Sorry seems to be the easiest word

No apologies for mentioning Barclays again ­ the interbank lending rate scandal continues to dominate headlines and marketers have much to learn from how the banks are handling the furore.

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But the actual subject of this column is apologies. Companies are falling over themselves to say sorry. In the past week alone we’ve had leaders from O2, Olympic security recruitment company G4S and Barclays express remorse.

The reputation management rulebook was rewritten in the past decade following disasters that turned into PR debacles thanks to out-of-touch bosses. The paradigm is Tony Hayward, former group chief executive of BP, with his “I’d like my life back” comment after the Gulf spill.

Now the conventional PR wisdom is to immediately wheel out a corporate figurehead as soon as possible to show regret because it is the expected thing. If a senior executive isn’t eating humble pie within hours of a blunder then the company will go into free fall so the new rulebook says.

But what is an apology worth and what’s the best way of delivering it? The latest round of mea culpas shows the game has definitely moved on from when a stiff Jim Lentz, CEO of Toyota, appeared reading a script from an autocue, after a recall of faulty vehicles in 2010. Then you could smell the desperation as the company tried to do the right thing.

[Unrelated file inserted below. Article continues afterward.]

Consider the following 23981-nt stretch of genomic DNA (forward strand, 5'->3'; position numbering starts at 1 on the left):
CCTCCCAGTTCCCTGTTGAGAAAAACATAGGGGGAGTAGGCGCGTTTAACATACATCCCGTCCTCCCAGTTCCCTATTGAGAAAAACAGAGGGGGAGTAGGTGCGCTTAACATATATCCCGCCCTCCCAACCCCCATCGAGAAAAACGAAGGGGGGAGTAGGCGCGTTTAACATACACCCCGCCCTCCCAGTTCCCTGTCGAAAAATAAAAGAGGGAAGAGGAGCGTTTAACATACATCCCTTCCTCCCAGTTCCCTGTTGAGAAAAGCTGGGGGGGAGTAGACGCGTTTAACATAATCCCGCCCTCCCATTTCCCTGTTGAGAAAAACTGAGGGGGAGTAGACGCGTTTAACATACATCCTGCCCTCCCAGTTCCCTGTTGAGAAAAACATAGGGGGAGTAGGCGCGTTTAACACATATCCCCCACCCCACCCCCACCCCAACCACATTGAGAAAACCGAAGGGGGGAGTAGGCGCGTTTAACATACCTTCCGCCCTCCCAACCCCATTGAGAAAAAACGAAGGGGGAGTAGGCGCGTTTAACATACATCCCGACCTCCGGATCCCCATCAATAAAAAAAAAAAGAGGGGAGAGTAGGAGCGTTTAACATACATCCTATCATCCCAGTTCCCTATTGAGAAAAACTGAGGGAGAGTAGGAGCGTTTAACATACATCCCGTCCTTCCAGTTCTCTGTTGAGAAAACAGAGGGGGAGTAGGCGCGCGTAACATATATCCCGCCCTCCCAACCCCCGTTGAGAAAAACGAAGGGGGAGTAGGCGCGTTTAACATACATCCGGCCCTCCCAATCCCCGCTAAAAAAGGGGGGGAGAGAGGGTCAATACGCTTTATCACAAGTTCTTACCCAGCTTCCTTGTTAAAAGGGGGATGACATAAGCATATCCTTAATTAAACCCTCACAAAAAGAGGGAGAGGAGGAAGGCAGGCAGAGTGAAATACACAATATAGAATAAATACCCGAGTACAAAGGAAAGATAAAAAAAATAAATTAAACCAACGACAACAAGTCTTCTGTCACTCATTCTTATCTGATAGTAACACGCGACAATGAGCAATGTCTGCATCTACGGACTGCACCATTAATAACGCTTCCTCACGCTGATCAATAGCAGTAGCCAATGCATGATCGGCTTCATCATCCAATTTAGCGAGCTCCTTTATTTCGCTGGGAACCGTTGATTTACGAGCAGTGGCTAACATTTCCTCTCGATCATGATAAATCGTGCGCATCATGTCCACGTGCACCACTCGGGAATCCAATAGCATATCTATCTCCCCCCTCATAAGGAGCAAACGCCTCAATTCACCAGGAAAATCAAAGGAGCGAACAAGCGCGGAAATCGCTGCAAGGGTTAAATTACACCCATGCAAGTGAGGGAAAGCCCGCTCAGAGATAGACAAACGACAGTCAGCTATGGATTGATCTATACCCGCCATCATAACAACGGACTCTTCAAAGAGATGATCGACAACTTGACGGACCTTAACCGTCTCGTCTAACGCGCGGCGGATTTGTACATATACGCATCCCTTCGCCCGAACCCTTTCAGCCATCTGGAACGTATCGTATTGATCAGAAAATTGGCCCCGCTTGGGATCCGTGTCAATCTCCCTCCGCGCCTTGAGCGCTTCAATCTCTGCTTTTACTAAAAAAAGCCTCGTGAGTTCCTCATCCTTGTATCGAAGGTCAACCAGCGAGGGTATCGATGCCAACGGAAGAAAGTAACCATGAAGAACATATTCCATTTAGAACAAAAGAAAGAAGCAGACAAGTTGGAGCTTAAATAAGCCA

Now you can compare and contrast O2 CEO Ronan Dunne’s tweet “To all our affected customers, I’m very sorry. The network is back. My focus now is restoring your confidence and trust”, to Barclays’ broadsheet newspaper ads (not even full page ads ­ why?).

Dunne’s words are targeted, to the point, say what has happened and what will be done. Barclays group chairman Marcus Agius’ words addressed to customers and clients via national press are certainly fulsome. They include “We are truly sorry for what has happened and that you have been let down”. But the glaring omission is what is he apologising for? He doesn’t say.

How can the customer deduce what needs fixing if the bank isn’t saying what is broken? There’s no mention of Libor (admittedly not that easy to explain to the retail bank customer), or possible concealment or possible law-breaking. There is no sign of the transparency that a corporate comms rescue strategy would recommend.

O2 is now detailing on its blog what it is doing to fix the problem with frequent updates. Even G4S has put a figure on the cost of failing to fulfil its recruitment contract and its apology does acknowledge the extra strain it is putting on servicemen. The content of these apologies address concrete issues and acknowledge the distress caused to specific communities.

Blanket corporate apologies can be a double-edged sword and end up mocked, jeered and used against the company at fault. It’s time to be more thoughtful on how the apology dovetails into the whole reputation restoration strategy.

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